The speaker who made his name writing aggressive spending blueprints now risks not passing one.
Speaker Paul Ryan made his name with aggressive GOP budgets. Now, he is at risk of becoming the first Republican speaker this decade to fail to pass a House spending blueprint.
Ryan is in the unenviable position of enforcing an October deal struck by his predecessor, John Boehner, that passed with only 79 Republican supporters. Ryan voted for that deal, and passed several other Boehner bills last year, all the while claiming that he was playing the hand he was dealt, not the one he would prefer. Now, conservatives are through giving Ryan immunity.
“This is the first thing Paul probably can’t blame on the previous coach,” said one leadership-aligned House Republican, speaking anonymously to candidly discuss the dynamic in the party.
Ryan is facing widening opposition in his conference to a $1.070 trillion fiscal 2017 budget, a number set by the October deal. Leaders believe that passing anything lower would renege on the deal and severely jeopardize their goal of returning the appropriations process to regular order.
Amid skepticism that the Senate will join the House in passing those bills, however, Republican members of the House Freedom Caucus and Republican Study Committee are pushing leadership to pass a budget roughly $30 billion lower.
“This is clearly the Boehner budget number,” said Rep. Mick Mulvaney, a member of the House Freedom Caucus. “If we were to approve the budget at this higher level, then that number is ours. It’s no longer Boehner’s. That’s why so many conservatives struggle with it.”
The opposition is surfacing just as President Obama sends his annual budget to Capitol Hill on Tuesday. Republicans will no doubt decry it, but failing to produce a rival blueprint would dull GOP attacks that the president is not being fiscally responsible.
This week will be critical for Ryan, as he goes behind closed doors Wednesday for a series of meetings to survey just how deep the opposition is and try to allay members’ concerns. Then on Friday, Republicans will gather for an all-hands-on-deck conference meeting to discuss the budget.
Coming to an agreement is important for the GOP not just because they hammered Democrats for failing to pass a budget when they were in power, but because in a presidential-election year, any intraparty fights on Capitol Hill could taint their candidate—especially if the candidate ends up being a member of Congress.
“Going into the end of the presidential cycle, Republicans could really look stupid … up here and cause a distraction,” said Rep. Tom Rooney, an appropriator. “Or we could have our stuff done by the appropriating committees and bring each bill to the House floor. If those people want to vote against them, they’re more than welcome. But making a big to-do about what the budget number is … I think just makes us the center of attention again in a bad way next fall, and that would be foolish.”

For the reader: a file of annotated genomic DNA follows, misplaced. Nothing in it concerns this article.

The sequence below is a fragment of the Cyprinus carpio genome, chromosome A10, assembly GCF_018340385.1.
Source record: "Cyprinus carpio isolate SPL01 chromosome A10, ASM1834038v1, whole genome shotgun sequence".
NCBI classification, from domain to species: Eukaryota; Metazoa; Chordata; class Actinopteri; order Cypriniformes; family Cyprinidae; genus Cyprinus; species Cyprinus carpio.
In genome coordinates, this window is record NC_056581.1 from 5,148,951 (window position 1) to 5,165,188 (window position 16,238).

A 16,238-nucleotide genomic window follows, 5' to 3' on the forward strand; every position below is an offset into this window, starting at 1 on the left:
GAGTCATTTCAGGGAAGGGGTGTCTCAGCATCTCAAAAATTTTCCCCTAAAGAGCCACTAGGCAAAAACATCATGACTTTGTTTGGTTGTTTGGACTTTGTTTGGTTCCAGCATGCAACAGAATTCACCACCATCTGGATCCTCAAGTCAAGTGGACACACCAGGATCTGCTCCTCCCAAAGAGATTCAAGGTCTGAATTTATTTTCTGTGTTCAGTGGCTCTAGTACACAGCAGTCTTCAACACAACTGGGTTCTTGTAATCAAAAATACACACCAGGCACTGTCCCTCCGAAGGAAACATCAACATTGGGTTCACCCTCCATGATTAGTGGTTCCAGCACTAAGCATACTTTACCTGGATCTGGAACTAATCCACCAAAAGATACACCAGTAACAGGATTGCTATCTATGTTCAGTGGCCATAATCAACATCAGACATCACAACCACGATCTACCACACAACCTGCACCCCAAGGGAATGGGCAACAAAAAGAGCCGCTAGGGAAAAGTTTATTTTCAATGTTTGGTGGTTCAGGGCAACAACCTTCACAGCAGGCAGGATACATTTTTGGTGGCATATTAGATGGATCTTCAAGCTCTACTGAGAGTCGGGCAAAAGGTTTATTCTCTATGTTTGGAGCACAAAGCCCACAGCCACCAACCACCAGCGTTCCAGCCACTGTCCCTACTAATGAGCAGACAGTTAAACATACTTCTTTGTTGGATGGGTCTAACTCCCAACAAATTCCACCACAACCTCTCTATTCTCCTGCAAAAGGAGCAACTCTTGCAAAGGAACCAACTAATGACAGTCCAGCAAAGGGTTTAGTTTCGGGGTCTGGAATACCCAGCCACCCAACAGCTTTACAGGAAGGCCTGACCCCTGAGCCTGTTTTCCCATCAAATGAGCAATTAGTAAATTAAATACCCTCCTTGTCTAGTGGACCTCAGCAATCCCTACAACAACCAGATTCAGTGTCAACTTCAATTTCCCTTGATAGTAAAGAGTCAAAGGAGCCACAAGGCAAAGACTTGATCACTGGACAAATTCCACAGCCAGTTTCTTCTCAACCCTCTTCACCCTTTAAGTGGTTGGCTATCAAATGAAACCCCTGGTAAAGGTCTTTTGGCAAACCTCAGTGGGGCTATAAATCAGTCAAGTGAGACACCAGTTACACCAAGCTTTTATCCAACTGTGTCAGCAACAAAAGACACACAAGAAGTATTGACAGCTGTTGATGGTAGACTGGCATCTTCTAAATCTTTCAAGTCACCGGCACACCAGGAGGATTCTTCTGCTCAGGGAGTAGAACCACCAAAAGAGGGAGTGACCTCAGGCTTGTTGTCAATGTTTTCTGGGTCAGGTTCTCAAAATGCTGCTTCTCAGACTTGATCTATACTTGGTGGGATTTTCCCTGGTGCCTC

Republican support is crucial because the spending blueprint would contain several entitlement-related measures that Ryan worked for years to popularize in his party, but which Democrats unanimously oppose. If only 28 Republicans balk, the resolution would be unpassable.
Yet if the meetings this week go anything like his confab with the conservative House Freedom Caucus last week, Ryan has his work cut out for him. In that meeting, Ryan faced indifference when he tried to explain that going back on the deal would jeopardize what Republicans have promised: a return to regular order in the appropriations process.
He also received a cool response when he offered a vote later in the year on a plan that would alter Medicare in order to trim the national debt. “Discussions are ongoing,” said caucus member Rep. Mark Meadows. “There have been no offers made … except for some general discussions about how to save Medicare.”
Mulvaney said for many in his group, though, a promise of future spending cuts rings hollow, even if entitlement reform is their eventual goal. “Even though our trust levels with Paul are so much higher, he doesn’t get to make those decisions by himself.” he said. “As highly as I regard Paul, I’m finished trading votes now for something later.”
Mulvaney said he instead proposed a vote on a bill imposing term limits on members of Congress in exchange for approving the higher budget. Alternately, he said, the House should approve the lower budget, but then mark up a few spending bills at the higher level, and send them to the Senate one by one, in order to establish trust. Whatever remains at the end of the year can be rolled into an omnibus-like package.
“We do think there’s support in the party to pass a budget at a lower number and pass some appropriations bills too,” Mulvaney said. “We’ve never done 12 [appropriations bills] anyway, so what makes anyone think this year would be any different?”